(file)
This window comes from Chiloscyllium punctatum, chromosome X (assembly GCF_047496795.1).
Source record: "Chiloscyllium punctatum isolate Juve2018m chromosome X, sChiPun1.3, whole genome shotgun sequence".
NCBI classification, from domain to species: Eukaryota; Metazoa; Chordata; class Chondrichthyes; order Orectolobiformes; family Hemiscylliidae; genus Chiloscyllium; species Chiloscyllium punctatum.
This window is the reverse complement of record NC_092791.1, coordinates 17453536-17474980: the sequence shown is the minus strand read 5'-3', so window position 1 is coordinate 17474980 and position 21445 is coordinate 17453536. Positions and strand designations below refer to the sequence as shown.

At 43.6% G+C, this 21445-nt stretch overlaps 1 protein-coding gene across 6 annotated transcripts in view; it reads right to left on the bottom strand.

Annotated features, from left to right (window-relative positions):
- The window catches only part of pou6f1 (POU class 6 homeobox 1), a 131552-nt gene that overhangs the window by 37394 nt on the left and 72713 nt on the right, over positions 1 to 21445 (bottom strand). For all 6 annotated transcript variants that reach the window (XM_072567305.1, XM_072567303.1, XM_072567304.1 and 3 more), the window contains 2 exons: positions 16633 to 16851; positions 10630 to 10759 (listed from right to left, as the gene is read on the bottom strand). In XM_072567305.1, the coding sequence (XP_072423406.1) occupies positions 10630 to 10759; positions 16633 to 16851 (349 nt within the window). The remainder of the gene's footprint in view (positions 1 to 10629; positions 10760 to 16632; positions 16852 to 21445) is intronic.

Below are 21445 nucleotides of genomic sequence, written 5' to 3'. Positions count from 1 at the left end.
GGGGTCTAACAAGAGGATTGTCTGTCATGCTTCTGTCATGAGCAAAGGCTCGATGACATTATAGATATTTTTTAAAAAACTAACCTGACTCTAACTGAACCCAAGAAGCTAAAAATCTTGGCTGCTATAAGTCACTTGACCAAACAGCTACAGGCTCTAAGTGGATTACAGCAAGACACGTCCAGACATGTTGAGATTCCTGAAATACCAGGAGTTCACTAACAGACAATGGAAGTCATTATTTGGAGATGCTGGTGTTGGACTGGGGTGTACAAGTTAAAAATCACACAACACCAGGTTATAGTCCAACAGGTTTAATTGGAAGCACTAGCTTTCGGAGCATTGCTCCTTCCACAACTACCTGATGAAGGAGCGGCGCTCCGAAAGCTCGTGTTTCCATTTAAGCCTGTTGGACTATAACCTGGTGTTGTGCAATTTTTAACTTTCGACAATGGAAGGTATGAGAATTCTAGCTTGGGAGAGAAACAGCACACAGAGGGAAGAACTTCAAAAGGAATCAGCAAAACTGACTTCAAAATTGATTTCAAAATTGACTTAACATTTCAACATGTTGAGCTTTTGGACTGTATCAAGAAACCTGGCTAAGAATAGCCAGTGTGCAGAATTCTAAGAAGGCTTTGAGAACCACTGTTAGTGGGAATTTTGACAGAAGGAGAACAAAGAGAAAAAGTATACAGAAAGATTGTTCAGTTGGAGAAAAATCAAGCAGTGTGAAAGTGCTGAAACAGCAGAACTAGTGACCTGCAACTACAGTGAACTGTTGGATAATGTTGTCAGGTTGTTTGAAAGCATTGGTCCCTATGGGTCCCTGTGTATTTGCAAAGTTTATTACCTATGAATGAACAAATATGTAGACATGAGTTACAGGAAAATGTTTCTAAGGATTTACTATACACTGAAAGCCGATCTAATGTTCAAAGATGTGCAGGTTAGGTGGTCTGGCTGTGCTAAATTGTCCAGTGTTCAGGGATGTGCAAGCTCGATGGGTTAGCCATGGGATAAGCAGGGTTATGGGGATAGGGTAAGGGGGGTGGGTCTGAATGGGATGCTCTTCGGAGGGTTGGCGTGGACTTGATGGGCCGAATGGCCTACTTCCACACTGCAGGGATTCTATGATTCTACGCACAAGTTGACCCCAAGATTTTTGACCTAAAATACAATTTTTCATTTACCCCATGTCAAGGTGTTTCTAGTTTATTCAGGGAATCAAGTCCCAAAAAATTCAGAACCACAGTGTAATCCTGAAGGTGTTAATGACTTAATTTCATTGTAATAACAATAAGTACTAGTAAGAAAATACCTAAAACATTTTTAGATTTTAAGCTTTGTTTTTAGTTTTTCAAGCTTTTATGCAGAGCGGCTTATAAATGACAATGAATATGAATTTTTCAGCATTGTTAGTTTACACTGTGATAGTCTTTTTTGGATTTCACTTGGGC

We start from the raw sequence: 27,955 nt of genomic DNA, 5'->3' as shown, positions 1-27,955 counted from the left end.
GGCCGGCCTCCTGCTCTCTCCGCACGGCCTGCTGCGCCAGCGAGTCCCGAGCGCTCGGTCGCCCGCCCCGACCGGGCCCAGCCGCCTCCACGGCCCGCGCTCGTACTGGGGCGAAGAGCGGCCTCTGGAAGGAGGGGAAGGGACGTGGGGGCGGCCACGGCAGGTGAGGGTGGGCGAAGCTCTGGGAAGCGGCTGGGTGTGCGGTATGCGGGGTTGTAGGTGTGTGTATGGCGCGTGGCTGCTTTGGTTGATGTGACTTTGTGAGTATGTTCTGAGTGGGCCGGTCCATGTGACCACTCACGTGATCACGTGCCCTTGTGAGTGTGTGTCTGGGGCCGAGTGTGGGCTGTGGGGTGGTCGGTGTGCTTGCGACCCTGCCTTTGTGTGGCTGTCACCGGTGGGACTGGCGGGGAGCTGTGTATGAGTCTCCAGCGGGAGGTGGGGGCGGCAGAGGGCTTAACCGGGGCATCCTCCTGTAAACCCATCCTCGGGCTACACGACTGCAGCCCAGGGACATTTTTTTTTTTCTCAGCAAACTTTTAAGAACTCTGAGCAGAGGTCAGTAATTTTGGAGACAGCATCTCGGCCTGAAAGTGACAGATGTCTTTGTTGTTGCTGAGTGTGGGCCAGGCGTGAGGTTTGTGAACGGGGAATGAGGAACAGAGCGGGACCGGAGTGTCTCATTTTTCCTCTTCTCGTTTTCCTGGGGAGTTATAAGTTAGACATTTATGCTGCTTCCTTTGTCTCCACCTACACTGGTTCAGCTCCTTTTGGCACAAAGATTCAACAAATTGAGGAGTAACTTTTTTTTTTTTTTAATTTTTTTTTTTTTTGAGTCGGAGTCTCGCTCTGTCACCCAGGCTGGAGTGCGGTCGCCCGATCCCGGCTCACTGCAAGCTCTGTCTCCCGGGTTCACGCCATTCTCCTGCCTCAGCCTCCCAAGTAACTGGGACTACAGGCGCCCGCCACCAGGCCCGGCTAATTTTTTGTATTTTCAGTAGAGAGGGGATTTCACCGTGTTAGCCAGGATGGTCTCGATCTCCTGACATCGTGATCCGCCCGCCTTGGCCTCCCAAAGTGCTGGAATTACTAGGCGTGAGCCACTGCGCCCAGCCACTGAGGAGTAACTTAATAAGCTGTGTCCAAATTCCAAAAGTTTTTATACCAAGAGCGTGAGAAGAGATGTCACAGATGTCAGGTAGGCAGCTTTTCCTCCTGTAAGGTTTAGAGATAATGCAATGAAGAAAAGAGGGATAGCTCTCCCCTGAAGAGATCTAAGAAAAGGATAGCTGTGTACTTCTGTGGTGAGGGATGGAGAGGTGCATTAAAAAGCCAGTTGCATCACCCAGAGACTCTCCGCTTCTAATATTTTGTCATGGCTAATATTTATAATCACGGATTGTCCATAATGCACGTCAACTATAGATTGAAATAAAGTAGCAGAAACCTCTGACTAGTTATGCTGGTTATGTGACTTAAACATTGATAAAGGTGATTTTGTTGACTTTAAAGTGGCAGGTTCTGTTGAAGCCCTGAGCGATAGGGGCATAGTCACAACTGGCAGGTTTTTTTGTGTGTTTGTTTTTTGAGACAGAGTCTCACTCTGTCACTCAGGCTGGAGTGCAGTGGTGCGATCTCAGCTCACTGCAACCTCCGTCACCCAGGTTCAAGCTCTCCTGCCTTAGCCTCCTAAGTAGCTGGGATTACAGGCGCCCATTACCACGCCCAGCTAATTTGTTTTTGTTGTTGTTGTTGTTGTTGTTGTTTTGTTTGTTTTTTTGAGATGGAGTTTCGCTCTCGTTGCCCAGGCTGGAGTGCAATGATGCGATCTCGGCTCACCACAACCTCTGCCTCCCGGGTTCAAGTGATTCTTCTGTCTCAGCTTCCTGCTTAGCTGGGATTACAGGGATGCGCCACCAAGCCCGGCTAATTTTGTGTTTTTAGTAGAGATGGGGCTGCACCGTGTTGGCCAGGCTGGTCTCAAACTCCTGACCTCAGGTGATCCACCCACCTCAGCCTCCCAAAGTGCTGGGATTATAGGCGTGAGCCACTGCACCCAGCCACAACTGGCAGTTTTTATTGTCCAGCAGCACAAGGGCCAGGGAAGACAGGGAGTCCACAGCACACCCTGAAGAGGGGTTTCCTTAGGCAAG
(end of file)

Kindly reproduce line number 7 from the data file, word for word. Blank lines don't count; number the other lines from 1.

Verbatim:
- The window catches only part of pou6f1 (POU class 6 homeobox 1), a 131552-nt gene that overhangs the window by 37394 nt on the left and 72713 nt on the right, over positions 1 to 21445 (bottom strand). For all 6 annotated transcript variants that reach the window (XM_072567305.1, XM_072567303.1, XM_072567304.1 and 3 more), the window contains 2 exons: positions 16633 to 16851; positions 10630 to 10759 (listed from right to left, as the gene is read on the bottom strand). In XM_072567305.1, the coding sequence (XP_072423406.1) occupies positions 10630 to 10759; positions 16633 to 16851 (349 nt within the window). The remainder of the gene's footprint in view (positions 1 to 10629; positions 10760 to 16632; positions 16852 to 21445) is intronic.